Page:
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I am writing an e-commerce engine that has a reputation component. I'd like users to be able to review and rate the items, and be able to rate the review.

What is the best algorithm to use to sort items based on "best" reviews? It has to be ranked by the amount of quality reviews it gets by the people who give the best reviews. I'm not sure how to translate this to algorithm.

For instance, I need to be able to compare between an item that has 5 stars from many people with low reputation, against another item that has 3 stars from a few people with high reputation.

To add to the complexity, some users may have written many reviews that are rate high / low by others, and other users may have written few reviews, but rated very high by other users. Which user is more reputable in this case?

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It seams to me that most sites have decided that a single score is too inherently unprecise and opaque. Instead you see all over the place, that items have a 'avg rating' and a 'number of votes'. Then it is up to the user whether they want to gamble on the 5 votes 'perfect' item, or the '1000' votes 'quite good' item. – Thomas Ahle Dec 2 '11 at 10:29
    
Thanks, Thomas. Yes showing two values is definitely useful. I will still need, however, to sort the items in a single list for search results. Should I perhaps derive a score from these two values and use that for sorting (but not for displaying)? – Jonas Arcangel Dec 2 '11 at 19:33
up vote 9 down vote accepted

If you know the reputations of the users, then you might use a UserScore for each user such as the one that Stackexchange uses.

UserScore = Reputation >= 200 ? 0.233 * ln(Reputation-101) - 0.75 : 0 + 1.5

Then you find the value of an item by summing up the user scores with the stars as weights:

ItemScore = \sum_i UserScore_i * Weight[Star_i]

where i is the index for the votes and Weight is the array involving the weights of stars. For example, it can be [-2 -1 0 1 2] for a voting system of 5 stars. And one note is that you may change the weight of the 3 stars to be +eps if you want the items with only 3 stars to come before the items which are not evaluated.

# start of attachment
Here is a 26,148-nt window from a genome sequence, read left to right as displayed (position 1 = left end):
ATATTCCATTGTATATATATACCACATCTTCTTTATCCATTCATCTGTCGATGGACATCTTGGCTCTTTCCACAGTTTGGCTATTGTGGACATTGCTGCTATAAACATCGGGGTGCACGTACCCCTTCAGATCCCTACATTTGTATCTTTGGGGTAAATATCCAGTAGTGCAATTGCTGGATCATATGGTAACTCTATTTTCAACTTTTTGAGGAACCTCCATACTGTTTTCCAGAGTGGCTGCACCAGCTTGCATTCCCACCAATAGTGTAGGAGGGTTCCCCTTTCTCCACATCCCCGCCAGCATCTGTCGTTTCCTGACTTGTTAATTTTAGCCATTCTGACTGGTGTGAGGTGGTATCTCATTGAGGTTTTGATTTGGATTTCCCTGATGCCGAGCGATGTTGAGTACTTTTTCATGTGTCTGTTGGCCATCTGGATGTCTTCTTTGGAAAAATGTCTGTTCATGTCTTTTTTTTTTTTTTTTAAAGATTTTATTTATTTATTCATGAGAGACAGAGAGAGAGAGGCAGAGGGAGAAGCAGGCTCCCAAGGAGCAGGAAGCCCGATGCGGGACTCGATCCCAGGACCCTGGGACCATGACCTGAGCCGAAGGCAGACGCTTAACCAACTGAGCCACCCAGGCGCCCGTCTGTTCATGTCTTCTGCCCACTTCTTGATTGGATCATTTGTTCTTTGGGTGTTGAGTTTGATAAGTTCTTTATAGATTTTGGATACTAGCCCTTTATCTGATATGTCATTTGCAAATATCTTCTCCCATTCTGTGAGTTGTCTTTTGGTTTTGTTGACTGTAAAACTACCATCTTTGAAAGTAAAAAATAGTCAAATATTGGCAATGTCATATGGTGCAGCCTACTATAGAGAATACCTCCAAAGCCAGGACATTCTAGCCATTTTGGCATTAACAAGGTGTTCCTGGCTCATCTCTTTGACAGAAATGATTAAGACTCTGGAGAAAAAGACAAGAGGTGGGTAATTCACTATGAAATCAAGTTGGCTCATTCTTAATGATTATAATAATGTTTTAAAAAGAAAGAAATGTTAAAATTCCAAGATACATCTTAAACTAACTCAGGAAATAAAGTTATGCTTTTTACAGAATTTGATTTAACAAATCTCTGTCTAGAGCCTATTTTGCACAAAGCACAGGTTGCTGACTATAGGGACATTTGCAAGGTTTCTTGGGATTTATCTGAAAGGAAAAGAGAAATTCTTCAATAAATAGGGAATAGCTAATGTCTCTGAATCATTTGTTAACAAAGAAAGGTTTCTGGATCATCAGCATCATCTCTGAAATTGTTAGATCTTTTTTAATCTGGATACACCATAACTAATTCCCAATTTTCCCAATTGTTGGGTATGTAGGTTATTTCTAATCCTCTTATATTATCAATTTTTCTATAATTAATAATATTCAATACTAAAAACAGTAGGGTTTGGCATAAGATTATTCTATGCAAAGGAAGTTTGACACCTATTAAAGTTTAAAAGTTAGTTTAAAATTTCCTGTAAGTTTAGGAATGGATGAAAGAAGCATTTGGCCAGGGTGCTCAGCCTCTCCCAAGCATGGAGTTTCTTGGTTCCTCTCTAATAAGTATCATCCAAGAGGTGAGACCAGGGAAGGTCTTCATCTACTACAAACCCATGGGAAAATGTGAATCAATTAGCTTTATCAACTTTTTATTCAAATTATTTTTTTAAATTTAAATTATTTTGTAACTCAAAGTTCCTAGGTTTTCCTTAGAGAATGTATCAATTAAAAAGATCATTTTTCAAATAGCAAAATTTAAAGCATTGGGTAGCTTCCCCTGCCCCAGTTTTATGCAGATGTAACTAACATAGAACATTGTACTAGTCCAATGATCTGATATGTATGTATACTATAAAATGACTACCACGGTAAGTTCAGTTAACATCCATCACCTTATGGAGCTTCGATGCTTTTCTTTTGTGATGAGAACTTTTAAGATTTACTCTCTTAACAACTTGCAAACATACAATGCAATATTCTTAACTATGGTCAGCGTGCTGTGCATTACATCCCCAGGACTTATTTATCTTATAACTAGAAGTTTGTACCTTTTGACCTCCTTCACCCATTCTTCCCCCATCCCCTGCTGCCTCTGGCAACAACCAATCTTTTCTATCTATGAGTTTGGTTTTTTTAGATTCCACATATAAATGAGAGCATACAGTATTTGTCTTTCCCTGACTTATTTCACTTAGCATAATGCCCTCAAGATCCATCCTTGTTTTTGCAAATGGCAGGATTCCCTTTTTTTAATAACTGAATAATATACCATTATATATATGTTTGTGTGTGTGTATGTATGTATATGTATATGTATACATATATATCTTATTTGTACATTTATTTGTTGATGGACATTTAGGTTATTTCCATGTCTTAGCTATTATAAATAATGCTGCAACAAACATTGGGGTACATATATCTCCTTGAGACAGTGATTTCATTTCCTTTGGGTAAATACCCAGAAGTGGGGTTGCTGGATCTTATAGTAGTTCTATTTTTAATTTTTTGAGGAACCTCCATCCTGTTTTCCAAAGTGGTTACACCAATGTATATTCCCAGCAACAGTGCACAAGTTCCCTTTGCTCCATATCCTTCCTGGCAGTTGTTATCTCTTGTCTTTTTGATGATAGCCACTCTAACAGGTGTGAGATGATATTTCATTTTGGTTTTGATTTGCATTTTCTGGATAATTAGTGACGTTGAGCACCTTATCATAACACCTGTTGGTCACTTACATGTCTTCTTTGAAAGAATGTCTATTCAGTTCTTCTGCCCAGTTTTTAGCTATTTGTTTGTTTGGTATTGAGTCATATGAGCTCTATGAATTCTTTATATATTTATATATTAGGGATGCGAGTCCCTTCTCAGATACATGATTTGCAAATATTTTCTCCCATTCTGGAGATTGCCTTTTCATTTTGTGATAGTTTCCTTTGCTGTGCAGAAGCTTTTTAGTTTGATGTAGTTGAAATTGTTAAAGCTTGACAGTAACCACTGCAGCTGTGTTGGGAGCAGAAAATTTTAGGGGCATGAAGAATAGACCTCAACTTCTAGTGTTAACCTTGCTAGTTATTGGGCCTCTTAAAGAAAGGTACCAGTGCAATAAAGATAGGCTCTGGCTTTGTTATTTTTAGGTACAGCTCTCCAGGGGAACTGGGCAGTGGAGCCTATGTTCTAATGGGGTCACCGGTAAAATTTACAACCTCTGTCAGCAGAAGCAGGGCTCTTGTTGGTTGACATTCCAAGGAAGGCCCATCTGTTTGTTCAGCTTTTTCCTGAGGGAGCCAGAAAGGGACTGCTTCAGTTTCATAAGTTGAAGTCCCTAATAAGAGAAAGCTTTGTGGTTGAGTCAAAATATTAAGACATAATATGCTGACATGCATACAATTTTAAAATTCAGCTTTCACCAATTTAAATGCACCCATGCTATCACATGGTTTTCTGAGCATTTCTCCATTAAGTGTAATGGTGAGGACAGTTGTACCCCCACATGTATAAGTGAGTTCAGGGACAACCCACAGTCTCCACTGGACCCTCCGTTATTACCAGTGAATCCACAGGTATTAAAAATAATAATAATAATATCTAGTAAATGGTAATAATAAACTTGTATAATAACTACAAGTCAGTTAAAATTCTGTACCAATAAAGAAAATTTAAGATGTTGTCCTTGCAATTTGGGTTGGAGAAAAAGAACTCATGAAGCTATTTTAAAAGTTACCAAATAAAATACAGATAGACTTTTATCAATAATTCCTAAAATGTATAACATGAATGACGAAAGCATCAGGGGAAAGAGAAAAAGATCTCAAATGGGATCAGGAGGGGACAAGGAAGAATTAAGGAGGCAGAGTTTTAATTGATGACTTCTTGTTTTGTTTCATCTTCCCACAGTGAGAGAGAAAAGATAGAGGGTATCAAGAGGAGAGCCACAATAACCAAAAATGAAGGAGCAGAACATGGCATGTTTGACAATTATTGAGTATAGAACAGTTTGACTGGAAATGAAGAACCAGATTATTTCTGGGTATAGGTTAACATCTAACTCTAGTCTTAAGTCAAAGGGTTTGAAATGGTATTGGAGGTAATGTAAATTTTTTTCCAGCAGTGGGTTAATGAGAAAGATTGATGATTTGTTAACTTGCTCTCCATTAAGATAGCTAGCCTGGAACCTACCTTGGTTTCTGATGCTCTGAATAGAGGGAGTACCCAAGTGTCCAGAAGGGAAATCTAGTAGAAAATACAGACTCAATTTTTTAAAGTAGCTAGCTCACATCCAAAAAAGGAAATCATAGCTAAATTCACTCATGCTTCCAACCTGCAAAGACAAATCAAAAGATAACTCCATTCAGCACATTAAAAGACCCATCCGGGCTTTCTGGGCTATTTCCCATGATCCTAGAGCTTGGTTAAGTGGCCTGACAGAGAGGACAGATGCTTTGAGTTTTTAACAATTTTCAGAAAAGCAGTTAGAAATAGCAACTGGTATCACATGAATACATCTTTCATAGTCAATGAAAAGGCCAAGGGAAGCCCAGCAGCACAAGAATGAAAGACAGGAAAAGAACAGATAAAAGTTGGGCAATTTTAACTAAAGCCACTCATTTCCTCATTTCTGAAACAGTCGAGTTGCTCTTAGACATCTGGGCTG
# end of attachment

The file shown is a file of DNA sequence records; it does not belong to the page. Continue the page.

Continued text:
You may change 200 and all other constants/weights accordingly to your needs.

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One variant is to weight some star rankings negative since a 1-star review should possibly be ranked below an unreviewed item. – PengOne Dec 1 '11 at 19:38
    
Shouldn't the ItemScore be an average? Otherwise, an item having 50 2-star ratings will rate higher than an item having 10 5-star ratings. – Jonas Arcangel Dec 2 '11 at 6:28
    
@JasonBanico If we average them, then an item with a 5 star from a dominant voter would be more important than an item with 1000 5-stars from less dominant voters. – petrichor Dec 2 '11 at 8:27
    
@PengOne Thanks for the suggestion, I updated the answer accordingly. – petrichor Dec 2 '11 at 8:27
    
I think, to consider the two scenarios mentioned, we'll need to compute two values, a sum and an average, derive a common scale for both (say, a decimal 1 to 5 score), and then combine both in a single value. So, in my example, the one with 5-star ratings will score higher because of the averages, and in your example, the one with 1000 votes will be higher because of the sums. I also like PengOne's idea of a negative rating. Maybe in my scale, the middle number is neutral, and 1's and 2's are "poor" and "below average". – Jonas Arcangel Dec 2 '11 at 19:39

I will try to answer your question:

I think the trick is to weight out the people with different reputation, for instance:

A person with a reputation 2 has a vote that is 3x as heavy as the vote of another person with a lower reputation of 1. That relationship between people of different reputation is really up to you and how much you want to have the overall rating dependent on the ratings of people with low reputation. The higher the vote weight of a person with high reputation compared to a vote of a low reputation person, the less the overall reputation will change due to the low reputation votes.

So each person will have a weight let's say w_i, w_j etc.... and then the over all rating will be the weighted average of all:

example of overall rating of votes from two different persons i and j = (w_i*r_i)+(w_j*r_j)/(w_i + w_j)

where r_i, r_j are the ratings of person i and person j respectively.

To get the value of the weights of each person, you can for instance take the number of stars that person.

A good resource would be the following page: http://en.wikipedia.org/wiki/Weighted_mean

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